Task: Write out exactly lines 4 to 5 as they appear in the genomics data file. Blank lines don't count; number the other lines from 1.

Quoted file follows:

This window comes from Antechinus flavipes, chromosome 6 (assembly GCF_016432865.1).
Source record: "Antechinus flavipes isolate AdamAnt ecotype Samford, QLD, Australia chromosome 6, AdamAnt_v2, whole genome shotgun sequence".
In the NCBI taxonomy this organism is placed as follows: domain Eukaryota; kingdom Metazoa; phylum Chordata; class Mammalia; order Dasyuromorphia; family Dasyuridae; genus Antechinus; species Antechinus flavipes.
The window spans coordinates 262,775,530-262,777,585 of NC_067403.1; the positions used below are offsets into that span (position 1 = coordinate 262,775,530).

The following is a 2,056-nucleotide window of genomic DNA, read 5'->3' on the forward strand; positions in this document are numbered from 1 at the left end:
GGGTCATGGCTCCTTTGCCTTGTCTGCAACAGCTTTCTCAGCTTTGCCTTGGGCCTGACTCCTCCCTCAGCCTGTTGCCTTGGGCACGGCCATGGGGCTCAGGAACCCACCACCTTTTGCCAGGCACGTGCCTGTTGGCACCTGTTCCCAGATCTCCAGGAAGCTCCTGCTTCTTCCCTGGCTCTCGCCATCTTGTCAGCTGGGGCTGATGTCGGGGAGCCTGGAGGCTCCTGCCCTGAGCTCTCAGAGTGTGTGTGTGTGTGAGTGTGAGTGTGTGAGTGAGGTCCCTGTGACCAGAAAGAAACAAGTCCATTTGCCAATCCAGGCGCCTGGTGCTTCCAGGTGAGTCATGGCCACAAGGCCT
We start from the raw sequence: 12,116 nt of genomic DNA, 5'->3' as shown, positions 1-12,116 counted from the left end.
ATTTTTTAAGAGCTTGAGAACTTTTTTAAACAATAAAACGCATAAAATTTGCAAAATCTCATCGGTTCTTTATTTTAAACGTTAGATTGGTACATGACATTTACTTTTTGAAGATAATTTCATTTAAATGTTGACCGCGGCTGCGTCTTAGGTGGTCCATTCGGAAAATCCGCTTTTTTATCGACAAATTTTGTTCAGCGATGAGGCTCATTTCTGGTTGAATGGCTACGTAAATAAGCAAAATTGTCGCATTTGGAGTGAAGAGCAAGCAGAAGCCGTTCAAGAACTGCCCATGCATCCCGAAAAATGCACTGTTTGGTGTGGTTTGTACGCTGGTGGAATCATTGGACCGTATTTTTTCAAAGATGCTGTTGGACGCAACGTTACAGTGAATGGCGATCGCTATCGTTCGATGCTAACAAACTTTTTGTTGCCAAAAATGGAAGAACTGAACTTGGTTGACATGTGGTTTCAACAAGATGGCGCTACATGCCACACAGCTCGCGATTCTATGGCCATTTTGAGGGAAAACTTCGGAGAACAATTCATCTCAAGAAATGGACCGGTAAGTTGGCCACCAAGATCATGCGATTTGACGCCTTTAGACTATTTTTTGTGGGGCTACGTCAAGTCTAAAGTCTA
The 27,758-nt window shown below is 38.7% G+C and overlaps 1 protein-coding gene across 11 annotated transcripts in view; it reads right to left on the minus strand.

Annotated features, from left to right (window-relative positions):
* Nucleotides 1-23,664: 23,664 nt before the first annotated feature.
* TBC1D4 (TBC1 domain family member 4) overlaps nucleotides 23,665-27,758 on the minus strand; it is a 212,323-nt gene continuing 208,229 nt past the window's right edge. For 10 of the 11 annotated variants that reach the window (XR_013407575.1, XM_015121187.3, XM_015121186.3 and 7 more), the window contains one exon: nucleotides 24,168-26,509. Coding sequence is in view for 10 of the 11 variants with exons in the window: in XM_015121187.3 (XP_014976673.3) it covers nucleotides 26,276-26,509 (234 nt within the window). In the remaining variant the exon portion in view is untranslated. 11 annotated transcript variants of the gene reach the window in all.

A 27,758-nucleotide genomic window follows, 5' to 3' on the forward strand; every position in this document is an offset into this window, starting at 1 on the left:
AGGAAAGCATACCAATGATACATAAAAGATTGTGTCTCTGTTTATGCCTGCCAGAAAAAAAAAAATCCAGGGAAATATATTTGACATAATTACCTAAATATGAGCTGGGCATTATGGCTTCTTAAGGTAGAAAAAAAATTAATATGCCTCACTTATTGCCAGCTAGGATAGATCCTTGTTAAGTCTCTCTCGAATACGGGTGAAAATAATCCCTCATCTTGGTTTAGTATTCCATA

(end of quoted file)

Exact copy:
The window spans coordinates 262,775,530-262,777,585 of NC_067403.1; the positions used below are offsets into that span (position 1 = coordinate 262,775,530).

The following is a 2,056-nucleotide window of genomic DNA, read 5'->3' on the forward strand; positions in this document are numbered from 1 at the left end: